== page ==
And He will come again in glory
to judge the living and the dead,
whose kingdom shall have no end.
At each Divine Liturgy we do profess a belief that Jesus Christ is Lord who will one day return to earth to judge all humanity when He comes in His Kingdom transforming everything into that Kingdom in which God’s will is done. In the Orthodox calendar year, we also have one day devoted to commemorating this Final Judgment – a day which comes one week before we enter into the Great Lenten period. We are reminded why we need to repent of sins before that Fearful Day of Judgment. The Gospel lesson for this Sunday of the Last Judgement is Matthew 25:31-46, in which Christ clearly speaks about the judgment. Interestingly, he speaks directly about the judgment not in dogmatic terms but as a parable, and does not mention a judgment against sin, but a judgment about whether we each loved the weak, the needy, the vulnerable, or not.
“When the Son of man comes in his glory, and all the angels with him, then he will sit on his glorious throne. Before him will be gathered all the nations, and he will separate them one from another as a shepherd separates the sheep from the goats, and he will place the sheep at his right hand, but the goats at the left. Then the King will say to those at his right hand, ‘Come, O blessed of my Father, inherit the kingdom prepared for you from the foundation of the world; for I was hungry and you gave me food, I was thirsty and you gave me drink, I was a stranger and you welcomed me, I was naked and you clothed me, I was sick and you visited me, I was in prison and you came to me.’ Then the righteous will answer him, ‘Lord, when did we see thee hungry and feed thee, or thirsty and give thee drink? And when did we see thee a stranger and welcome thee, or naked and clothe thee? And when did we see thee sick or in prison and visit thee?’ And the King will answer them, ‘Truly, I say to you, as you did it to one of the least of these my brethren, you did it to me.’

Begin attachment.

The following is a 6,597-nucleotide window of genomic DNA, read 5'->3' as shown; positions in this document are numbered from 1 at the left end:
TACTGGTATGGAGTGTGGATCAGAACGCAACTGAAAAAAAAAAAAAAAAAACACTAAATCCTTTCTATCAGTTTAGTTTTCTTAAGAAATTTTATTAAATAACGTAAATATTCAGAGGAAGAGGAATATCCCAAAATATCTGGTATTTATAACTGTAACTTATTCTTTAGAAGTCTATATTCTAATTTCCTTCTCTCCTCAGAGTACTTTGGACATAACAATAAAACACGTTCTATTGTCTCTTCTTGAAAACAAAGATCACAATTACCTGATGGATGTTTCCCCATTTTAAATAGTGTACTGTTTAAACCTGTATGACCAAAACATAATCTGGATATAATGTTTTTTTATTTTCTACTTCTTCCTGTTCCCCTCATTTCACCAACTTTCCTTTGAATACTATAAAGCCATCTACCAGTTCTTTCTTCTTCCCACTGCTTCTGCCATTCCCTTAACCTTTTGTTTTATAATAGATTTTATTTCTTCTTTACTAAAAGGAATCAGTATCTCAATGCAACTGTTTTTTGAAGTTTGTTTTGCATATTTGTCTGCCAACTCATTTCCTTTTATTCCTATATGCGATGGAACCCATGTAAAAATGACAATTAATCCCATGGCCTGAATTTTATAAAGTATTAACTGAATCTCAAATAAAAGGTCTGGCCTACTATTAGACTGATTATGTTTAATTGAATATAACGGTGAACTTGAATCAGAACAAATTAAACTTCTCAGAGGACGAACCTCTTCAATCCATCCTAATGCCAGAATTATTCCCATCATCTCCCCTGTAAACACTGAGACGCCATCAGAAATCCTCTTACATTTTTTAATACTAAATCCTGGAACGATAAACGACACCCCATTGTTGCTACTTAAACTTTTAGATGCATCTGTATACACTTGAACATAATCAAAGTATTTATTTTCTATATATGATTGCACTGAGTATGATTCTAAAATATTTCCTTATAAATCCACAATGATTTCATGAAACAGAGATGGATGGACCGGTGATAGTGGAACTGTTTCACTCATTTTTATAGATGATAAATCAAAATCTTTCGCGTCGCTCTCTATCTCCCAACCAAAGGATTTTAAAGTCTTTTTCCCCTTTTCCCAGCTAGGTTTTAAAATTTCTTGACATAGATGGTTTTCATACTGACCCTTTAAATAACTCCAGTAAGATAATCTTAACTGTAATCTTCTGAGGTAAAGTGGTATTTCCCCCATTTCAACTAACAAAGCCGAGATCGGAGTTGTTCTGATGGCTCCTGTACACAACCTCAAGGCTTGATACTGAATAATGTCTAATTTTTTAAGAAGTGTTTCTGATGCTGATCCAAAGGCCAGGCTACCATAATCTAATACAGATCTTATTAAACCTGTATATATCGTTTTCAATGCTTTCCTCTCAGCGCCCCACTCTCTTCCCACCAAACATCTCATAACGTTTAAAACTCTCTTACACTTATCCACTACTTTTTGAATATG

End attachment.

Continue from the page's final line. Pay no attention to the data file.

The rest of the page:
Then he will say to those at his left hand, ‘Depart from me, you cursed, into the eternal fire prepared for the devil and his angels; for I was hungry and you gave me no food, I was thirsty and you gave me no drink, I was a stranger and you did not welcome me, naked and you did not clothe me, sick and in prison and you did not visit me.’ Then they also will answer, ‘Lord, when did we see thee hungry or thirsty or a stranger or naked or sick or in prison, and did not minister to thee?’ Then he will answer them, ‘Truly, I say to you, as you did it not to one of the least of these, you did it not to me.’ And they will go away into eternal punishment, but the righteous into eternal life.”
St. Gregory Nazianzus writes:
“Has a poor person come to you? Remember how poor you were and how much you have been enriched. Has someone in need of bread and drink, perhaps another Lazarus, thrown himself before your gates? Respect the mystical table that you have approached, the bread of which you have partaken, the cup in which you have participated, having been initiated through the sufferings of Christ.
A stranger has fallen before you, homeless, a foreigner. Receive into your house through him the one who became a stranger for your sake, even among his own, and dwelt in you through grace, and drew you toward the dwelling place on high. Become Zaccheus, who was a tax collector yesterday and today is magnanimous. Bear every fruit for the entry of Christ that you may show yourself as great, even if you are small in bodily height, nobly looking upon Christ. Does someone sick and wounded lie before you? Respect your health and the wounds from which Christ freed you.
‘If you see someone naked, cover him,’ honoring your robe of incorruption. This robe is Christ, ‘for as many as have been baptized into Christ have been clothed in Christ.’ If you receive a debtor who falls before you, tear up every contract, whether unjust of just. Remember the ten thousand talents that Christ forgave you. Do not become a cruel collector of a smaller debt. And this from whom? From your fellow slaves, you who have been forgiven so much by the Master. Otherwise you may have to give a recompense to his loving kindness, which you have not imitated, though you were given an example.” (Festal Orations, pp 126-127)